At the Farm GateInnovation grows on the farm
As infatuated as I am with old barns and windmills, I’m equally captivated by rows of young corn plants that don’t overlap at the end rows, a pleasing visual credited to satellite technology and automatic planter row shutoffs. Photographs of our farm’s old barns decorate walls of the farm office, where the top of a weathered windmill also backdrops my desk. The newest canvas print on the wall shows modern machines harvesting biotech crops near the solar panels that help power our grain drying and storage.
We fondly respect the farm’s nostalgic qualities as well as the generations of innovation that have improved the farm and likewise the world. “Innovation grows here” and represents the topic of a new docuseries at the Illinois Farm Families web site WatchUsGrow.org. As a kid, my grandpa remembers farming with horses to grow feed for his own livestock. He retired with hands-free, satellite-guided steering in a high-horsepower tractor to grow grain and oilseed for a global market.
Innovation on the farm leaps significantly one generation to the next, just as smartphones, online shopping, and Zoom have changed modern life. Satellite-guided machinery drives with greater accuracy than car navigation systems to precisely place seed and nutrients. Seed biotechnology produces more crops with fewer inputs and less environmental impact. Farmers grow cleaner-burning fuel from corn and soybeans, a local-grown, renewable resource producing more than 1.7 billion gallons of renewable biofuels in Illinois alone.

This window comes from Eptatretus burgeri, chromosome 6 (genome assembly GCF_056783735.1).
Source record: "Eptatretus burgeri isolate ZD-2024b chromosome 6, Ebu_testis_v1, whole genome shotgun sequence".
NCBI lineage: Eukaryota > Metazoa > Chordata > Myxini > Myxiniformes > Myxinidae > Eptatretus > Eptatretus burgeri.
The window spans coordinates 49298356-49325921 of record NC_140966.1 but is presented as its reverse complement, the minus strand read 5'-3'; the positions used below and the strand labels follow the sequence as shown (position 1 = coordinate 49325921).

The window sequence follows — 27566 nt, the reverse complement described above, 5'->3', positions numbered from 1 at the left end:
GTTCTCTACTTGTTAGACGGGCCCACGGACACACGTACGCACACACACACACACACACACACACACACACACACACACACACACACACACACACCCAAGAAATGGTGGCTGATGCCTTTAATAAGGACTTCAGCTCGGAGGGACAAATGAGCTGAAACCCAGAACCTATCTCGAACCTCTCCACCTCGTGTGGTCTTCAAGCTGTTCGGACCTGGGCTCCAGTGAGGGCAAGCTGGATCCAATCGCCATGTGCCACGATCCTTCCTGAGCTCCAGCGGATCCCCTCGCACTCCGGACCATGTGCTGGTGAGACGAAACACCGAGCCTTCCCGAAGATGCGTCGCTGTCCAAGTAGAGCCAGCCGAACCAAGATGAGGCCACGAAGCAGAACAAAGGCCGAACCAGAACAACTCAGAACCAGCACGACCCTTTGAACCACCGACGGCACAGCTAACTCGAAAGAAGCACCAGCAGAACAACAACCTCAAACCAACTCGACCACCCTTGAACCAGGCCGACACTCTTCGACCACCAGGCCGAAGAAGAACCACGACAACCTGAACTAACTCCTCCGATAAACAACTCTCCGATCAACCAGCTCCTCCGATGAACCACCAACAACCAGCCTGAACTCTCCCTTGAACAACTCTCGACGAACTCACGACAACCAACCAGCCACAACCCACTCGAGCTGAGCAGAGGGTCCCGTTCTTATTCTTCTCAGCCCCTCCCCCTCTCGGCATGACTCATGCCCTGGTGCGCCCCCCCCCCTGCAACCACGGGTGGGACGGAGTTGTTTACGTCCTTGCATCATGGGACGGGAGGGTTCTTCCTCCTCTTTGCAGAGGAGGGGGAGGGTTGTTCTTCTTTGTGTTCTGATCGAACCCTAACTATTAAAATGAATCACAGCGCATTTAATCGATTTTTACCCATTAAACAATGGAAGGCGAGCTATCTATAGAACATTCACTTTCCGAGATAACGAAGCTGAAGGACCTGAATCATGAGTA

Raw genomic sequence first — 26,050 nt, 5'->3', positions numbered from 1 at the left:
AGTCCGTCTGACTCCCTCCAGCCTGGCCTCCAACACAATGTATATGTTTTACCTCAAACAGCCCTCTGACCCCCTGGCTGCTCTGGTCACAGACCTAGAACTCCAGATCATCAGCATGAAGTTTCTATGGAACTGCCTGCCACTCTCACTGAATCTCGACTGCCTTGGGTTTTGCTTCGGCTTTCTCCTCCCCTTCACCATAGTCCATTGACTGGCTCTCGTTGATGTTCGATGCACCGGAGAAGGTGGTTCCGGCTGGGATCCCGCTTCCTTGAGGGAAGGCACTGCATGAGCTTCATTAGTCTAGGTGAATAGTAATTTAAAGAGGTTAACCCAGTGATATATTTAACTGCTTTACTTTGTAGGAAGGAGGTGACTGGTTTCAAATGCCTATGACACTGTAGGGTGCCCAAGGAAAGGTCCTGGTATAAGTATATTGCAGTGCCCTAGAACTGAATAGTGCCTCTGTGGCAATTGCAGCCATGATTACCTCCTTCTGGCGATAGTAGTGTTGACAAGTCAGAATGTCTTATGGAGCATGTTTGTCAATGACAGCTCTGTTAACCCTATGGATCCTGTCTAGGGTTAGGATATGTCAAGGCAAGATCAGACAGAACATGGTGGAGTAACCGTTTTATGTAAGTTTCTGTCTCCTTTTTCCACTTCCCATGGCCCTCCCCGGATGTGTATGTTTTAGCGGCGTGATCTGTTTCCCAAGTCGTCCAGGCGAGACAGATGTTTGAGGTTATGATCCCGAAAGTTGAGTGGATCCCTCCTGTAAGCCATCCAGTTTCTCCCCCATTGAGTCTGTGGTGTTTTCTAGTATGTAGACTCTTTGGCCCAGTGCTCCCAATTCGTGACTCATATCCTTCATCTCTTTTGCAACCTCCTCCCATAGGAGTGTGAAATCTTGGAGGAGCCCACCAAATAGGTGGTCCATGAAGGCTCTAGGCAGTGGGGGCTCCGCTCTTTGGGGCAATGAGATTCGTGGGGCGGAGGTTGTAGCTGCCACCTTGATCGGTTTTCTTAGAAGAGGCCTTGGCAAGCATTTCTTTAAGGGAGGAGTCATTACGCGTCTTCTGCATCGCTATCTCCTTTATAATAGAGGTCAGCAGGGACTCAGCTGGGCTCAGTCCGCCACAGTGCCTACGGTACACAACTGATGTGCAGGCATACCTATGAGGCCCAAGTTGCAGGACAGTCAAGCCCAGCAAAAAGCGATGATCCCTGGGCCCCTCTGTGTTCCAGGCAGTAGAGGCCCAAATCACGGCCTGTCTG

Modern livestock farmers tell me about smarter barns that automatically control air quality or customize feed rations based on scans of an animal’s identification tag. At our grain storage facility, my brother controls grain drying and monitors grain temperature from his tablet. We can observe solar energy production from an app, watch market prices on the go, and receive alerts when hail potentially damages crops in a field miles away from the home farm.
Evolving farm practices that improve the bottom line often benefit the environment, a reason innovation will continue. Our farm planted more cover crops than ever in fall 2020. Ground cover of cereal rye, balansa clover and radish (the type to reduce soil compaction, not eat) grow in fields to control erosion and hold nutrients in place until we plant the next crop.
When our kids schooled remotely during harvest, we had plenty of cab time to talk technology and how their great-grandparents farmed. The older ones learned to drive a tractor with a modern-day transmission, too. The experiences strengthen their respect for the farm, its history, and the innovation that helps fulfill our duty to leave the land better than we found it.
About the author: Joanie Stiers’ family grows corn, soybeans and hay and raises beef cattle and backyard chickens in West-Central Illinois.